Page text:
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Author Topic: What if you bought some of those stolen Mt Gox Bitcoins?  (Read 8852 times)
AnonyMint
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March 02, 2014, 12:18:45 AM
 #41

Maybe you should have (sold BTC above $1000) purchased some gold at the $1150 low, since it has no traceable ledger.

Yet I speculate there will be another dip closer to $1000 after this spring rally. Gold won't blast off until after 2015.

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Gold is going to rise WHEN capital realizes that we have a geopolitical problem [after 2015] and there is uncertainly on the horizon as to what monetary system emerges afterwards. This is the real issue – not inflation. Plain and simple, gold reach $875 in 1980 and the Dow 1,000. The Dow has reached almost 17,000 and gold at its peak below $2,000. From a plain numbers game, the Dow was a far better hedge against “inflation” than gold since 1980.

See also:

http://armstrongeconomics.com/2014/02/24/gold-all-lathered-up-but-are-we-ready-to-go/

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March 02, 2014, 12:42:53 AM
 #42

There is no such thing as a stolen bitcoin.

Bitcoin is not property.

It is a ledger with a set of rules. Those rules are determined by consensus and enforced by the protocol. If you choose to take part in the game, you agree to accept the validity of the rules, and any future changes to the rules as determined by consensus.

With bitcoin, the rule is unambiguous: Whoever validly signs the transaction, "owns" the bitcoin.  

You cannot claim to be a legal "owner" of some bitcoin if you do not have the ability to sign (ie. knowledge of private key) because the bitcoin clients/developers/businesses never made such a promise, implicitly or explicitly, and the above rule was clear from the start.

Just because around 2010 everyone started behaving as if it was property doesn't make it property.  The mtgox victims never actually owned any bitcoins. At best, they owned bitcoin IOUs. It's sad that they were misled by mtgox's marketing and that we failed to educate them better about the above.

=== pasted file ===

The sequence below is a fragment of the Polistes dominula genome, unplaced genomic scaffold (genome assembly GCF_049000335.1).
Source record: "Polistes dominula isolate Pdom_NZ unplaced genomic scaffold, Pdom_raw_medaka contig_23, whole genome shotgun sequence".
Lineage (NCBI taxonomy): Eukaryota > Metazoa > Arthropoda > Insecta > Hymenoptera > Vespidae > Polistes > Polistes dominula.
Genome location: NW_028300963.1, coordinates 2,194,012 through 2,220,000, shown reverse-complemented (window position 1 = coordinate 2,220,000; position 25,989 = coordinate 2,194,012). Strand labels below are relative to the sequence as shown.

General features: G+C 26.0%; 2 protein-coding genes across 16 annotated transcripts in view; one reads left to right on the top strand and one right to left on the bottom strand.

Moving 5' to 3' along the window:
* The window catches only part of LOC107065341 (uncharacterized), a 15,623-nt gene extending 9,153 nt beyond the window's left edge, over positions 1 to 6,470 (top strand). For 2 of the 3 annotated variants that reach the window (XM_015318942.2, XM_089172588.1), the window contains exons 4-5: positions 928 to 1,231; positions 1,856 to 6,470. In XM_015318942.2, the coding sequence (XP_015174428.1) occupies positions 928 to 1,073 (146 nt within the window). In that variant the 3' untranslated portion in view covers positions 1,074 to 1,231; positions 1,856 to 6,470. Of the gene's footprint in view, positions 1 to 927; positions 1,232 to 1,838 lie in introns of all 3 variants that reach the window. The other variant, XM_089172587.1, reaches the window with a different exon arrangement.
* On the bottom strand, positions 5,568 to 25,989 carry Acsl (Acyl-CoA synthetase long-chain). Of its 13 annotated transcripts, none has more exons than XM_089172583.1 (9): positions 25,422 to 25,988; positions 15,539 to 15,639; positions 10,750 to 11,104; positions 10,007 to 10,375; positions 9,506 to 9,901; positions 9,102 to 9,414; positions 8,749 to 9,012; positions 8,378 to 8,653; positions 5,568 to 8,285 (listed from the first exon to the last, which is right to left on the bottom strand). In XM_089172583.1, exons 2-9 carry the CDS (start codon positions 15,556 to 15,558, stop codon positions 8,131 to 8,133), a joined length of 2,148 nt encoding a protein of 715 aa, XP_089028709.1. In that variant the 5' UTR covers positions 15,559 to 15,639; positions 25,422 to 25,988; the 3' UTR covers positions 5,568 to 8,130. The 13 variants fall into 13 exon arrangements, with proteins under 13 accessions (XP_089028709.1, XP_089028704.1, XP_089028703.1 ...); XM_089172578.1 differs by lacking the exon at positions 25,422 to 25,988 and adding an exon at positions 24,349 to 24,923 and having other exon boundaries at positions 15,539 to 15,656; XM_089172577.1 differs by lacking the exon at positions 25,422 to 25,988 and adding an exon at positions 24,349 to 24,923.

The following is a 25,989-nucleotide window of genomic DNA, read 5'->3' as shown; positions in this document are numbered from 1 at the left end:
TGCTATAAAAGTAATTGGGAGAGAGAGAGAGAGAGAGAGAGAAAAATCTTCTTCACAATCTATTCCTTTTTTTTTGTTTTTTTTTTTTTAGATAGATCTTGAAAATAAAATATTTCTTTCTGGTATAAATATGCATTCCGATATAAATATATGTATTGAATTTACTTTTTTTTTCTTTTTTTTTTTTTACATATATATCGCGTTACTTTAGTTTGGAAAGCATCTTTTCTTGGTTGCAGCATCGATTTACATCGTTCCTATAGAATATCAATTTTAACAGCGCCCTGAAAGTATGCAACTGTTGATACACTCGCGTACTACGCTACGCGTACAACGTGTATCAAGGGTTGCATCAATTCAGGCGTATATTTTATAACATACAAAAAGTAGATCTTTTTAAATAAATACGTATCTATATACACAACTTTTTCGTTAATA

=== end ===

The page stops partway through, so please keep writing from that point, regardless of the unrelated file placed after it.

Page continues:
If you think this is all just theoretical musings,  remember this:

Any bitcoin can be "dispropriated " by consensus.  Not by the government, not by the legal system, not by the police, but only by the protocol itself.

This has already happened twice. Once after the generation bug in 2010 and once after the forking event in 2012.

if bitcoin were property in any legal sense those protocol changes would have been Illegal! which would be absurd because they were commited by the very owners of that property, ie the collective of all miners and users.

PS. I don't want to condone antisocial behaviour like the mtgox heists, but the solution should come from the protocol itself, eg. in the form of multisig and timelocked transaction. It should not come from wrongly treating bitcoins as property.

Tl;Dr code is law

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March 02, 2014, 12:49:05 AM
 #43

There is hundreds of years of case law that already settled this question.

In most jurisdictions (Switzerland being an exception) if you purchase stolen unique goods, such as a painting or a sculpture, even if you didn't know that it was stollen and you acted in good faith, the legal title for these goods remains with the original owner.  

This does not apply, however, to non-unique or fungible items like dollar bills or bitcoins.  If your restaurant receives payment in bills that were stolen from a bank robbery, then these bills remain your property provided you received them in good faith (i.e., you weren't in on some sort of money laundering operation).  This applies even if the serial numbers of the stolen bills are known.  If you think about it, a cash economy couldn't function any other way!  

Another note is that, even after a few transactions, you can't really refer to "this bitcoin" or "that bitcoin".   Let's say Alice unknowingly receives a stollen 1 BTC coin.  She then sends that 1 BTC to Bob using the Blockchain.info SharedCoin feature.  Shared coin merges, for example, ten 1 BTC outputs (all from different people) into 1 transaction, and then send those bitcoins out to, say, 10 different addresses.  There is no longer a blockchain record that shows that Alice's address sent 1 BTC to Bob's address.  Instead, Bob's bitcoin has 10% taint with the bitcoin that Alice sent.  Now, if Bob sends 5 mBTC from that coin to pay for a coffee, and then the merchant moves all customer payments for the week to a new address (and thus likely into a single, say, 5 BTC coin) this new coin shares 0.01% taint with the original stolen coin that Alice unknowingly received from MtGox.